owned the ticket numbered 58,600. Multitudes think that there has been
foul play, and that, after all, they themselves, if the truth were
known, did draw the Opera House. Ten years from now there will stand
on the scaffold, or behind the prison door, or in the lonely room in
which the suicide writes his farewell to wife or parents, men who will
say that the first misstep of their life that put them on the wrong
road was the ticket they bought in the Crosby Opera House.
The man who won that prize is already dead of his dissipations, and,
strange to say, the beautiful building thus raffled away was found to
be owned by its original possessor when all the excitement in regard
to the matter had died away.
I care not on what street the office was, nor who were the abettors
of the undertaking, nor who bought the tickets. I pronounce the whole
scheme to have been a swindle, a crime, and an insult to God and the
In this class of gambler-makers I also put the "gift stores," which
are becoming abundant throughout the country. With a book, or knife,
or sewing machine, or coat, or carriage there goes a _prize_. At those
stores people get something thrown in with their purchase. It may be a
gold watch or a set of silver, a ring or a farm. Sharp way to get off
unsalable goods. It has filled the land with fictitious articles and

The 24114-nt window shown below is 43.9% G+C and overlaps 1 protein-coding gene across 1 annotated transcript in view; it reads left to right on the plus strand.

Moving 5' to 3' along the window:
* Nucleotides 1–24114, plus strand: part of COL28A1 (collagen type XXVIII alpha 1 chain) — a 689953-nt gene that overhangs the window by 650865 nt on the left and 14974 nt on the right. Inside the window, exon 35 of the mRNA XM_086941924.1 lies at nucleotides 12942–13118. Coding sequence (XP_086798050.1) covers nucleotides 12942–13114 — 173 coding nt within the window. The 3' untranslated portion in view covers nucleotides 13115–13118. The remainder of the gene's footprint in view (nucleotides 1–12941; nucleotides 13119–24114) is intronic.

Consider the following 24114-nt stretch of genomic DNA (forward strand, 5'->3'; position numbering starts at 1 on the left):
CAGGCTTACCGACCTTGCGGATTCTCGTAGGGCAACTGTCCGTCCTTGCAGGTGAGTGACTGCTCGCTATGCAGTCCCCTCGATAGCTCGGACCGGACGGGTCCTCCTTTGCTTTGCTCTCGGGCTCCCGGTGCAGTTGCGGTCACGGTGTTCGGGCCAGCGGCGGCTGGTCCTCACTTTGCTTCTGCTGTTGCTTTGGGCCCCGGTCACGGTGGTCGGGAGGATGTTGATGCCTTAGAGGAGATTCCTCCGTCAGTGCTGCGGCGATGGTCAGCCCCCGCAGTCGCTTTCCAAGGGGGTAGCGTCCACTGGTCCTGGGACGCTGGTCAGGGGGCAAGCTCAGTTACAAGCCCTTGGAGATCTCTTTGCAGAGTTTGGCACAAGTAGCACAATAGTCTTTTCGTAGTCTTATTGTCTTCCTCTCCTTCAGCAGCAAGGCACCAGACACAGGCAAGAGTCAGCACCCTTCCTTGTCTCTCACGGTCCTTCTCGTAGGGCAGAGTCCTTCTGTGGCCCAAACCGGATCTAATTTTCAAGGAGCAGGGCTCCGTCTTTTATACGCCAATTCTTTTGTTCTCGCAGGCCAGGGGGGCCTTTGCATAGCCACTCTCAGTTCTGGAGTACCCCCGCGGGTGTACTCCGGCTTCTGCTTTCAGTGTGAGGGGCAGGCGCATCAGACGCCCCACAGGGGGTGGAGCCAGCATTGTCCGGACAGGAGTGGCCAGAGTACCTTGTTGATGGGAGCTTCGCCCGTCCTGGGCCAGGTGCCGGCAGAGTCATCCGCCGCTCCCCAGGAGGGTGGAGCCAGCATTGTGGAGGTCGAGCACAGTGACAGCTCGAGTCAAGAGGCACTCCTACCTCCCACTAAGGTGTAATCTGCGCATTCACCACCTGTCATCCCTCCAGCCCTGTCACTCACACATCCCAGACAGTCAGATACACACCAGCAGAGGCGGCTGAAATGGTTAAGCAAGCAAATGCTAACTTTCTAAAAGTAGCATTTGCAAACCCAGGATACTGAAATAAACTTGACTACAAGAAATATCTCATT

covered up our population with brass finger-rings, and despoiled
the moral sense of the community, and is fast making us a nation of
The Church of God has not seemed willing to allow the world to have
all the advantage of these games of chance. A church fair opens, and
towards the close it is found that some of the more valuable articles
are unsalable. Forthwith the conductors of the enterprise conclude
that they will _raffle_ for some of the valuable articles, and, under
pretence of anxiety to make their minister a present, or please some
popular member of the church, fascinating persons are despatched
through the room, pencil in hand, to "solicit" shares; or perhaps each
draws for his own advantage, and scores of people go home with their
trophies, thinking that all is right, for Christian ladies did the
embroidery, and Christian men did the raffling, and the proceeds went
towards a new communion set. But you may depend on it that, as far as
morality is concerned, you might as well have won by the crack of the
billiard-ball or the turn of the dice-box.
Some good people cannot stand this raffling, and so, at fairs, they go
to "voting," sometimes for editors, and sometimes for ministers, at
a dollar a vote. Now the Methodist minister is ahead; now the
Presbyterian leads, and now the Baptist. But, just at the last moment,
when one of the ministers of the more popular sect seems sure to get
the prize, the members from some obscure denomination, that do not
deserve the prize, come in, and by a large contribution carry off for
_their_ minister the silver tea-set.